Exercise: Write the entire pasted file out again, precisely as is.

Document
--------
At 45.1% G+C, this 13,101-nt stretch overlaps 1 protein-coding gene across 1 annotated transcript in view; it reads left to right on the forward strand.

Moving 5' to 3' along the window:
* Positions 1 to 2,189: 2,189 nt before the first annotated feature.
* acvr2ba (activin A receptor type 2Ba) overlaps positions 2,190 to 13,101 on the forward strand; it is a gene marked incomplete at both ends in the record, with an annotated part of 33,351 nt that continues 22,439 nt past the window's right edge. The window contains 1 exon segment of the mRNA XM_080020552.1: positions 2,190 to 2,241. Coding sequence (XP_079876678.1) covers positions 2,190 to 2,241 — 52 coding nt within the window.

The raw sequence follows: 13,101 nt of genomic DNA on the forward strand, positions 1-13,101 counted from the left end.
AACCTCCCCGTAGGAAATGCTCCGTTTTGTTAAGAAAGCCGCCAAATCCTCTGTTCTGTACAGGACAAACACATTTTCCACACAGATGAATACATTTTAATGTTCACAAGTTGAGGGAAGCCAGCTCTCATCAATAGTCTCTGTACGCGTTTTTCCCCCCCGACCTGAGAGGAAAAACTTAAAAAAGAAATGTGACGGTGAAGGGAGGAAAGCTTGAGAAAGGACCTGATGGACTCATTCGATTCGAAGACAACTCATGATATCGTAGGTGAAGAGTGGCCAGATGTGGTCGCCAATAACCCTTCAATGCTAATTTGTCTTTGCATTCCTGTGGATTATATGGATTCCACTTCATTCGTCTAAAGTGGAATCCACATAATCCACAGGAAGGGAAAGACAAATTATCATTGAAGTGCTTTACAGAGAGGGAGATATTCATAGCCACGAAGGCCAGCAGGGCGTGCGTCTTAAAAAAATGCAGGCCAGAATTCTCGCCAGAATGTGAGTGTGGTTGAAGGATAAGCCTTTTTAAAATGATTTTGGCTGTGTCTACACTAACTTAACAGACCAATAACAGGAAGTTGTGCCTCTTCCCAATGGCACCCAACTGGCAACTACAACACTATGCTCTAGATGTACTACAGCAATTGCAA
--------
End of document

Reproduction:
At 45.1% G+C, this 13,101-nt stretch overlaps 1 protein-coding gene across 1 annotated transcript in view; it reads left to right on the forward strand.

Moving 5' to 3' along the window:
* Positions 1 to 2,189: 2,189 nt before the first annotated feature.
* acvr2ba (activin A receptor type 2Ba) overlaps positions 2,190 to 13,101 on the forward strand; it is a gene marked incomplete at both ends in the record, with an annotated part of 33,351 nt that continues 22,439 nt past the window's right edge. The window contains 1 exon segment of the mRNA XM_080020552.1: positions 2,190 to 2,241. Coding sequence (XP_079876678.1) covers positions 2,190 to 2,241 — 52 coding nt within the window.

The raw sequence follows: 13,101 nt of genomic DNA on the forward strand, positions 1-13,101 counted from the left end.
AACCTCCCCGTAGGAAATGCTCCGTTTTGTTAAGAAAGCCGCCAAATCCTCTGTTCTGTACAGGACAAACACATTTTCCACACAGATGAATACATTTTAATGTTCACAAGTTGAGGGAAGCCAGCTCTCATCAATAGTCTCTGTACGCGTTTTTCCCCCCCGACCTGAGAGGAAAAACTTAAAAAAGAAATGTGACGGTGAAGGGAGGAAAGCTTGAGAAAGGACCTGATGGACTCATTCGATTCGAAGACAACTCATGATATCGTAGGTGAAGAGTGGCCAGATGTGGTCGCCAATAACCCTTCAATGCTAATTTGTCTTTGCATTCCTGTGGATTATATGGATTCCACTTCATTCGTCTAAAGTGGAATCCACATAATCCACAGGAAGGGAAAGACAAATTATCATTGAAGTGCTTTACAGAGAGGGAGATATTCATAGCCACGAAGGCCAGCAGGGCGTGCGTCTTAAAAAAATGCAGGCCAGAATTCTCGCCAGAATGTGAGTGTGGTTGAAGGATAAGCCTTTTTAAAATGATTTTGGCTGTGTCTACACTAACTTAACAGACCAATAACAGGAAGTTGTGCCTCTTCCCAATGGCACCCAACTGGCAACTACAACACTATGCTCTAGATGTACTACAGCAATTGCAA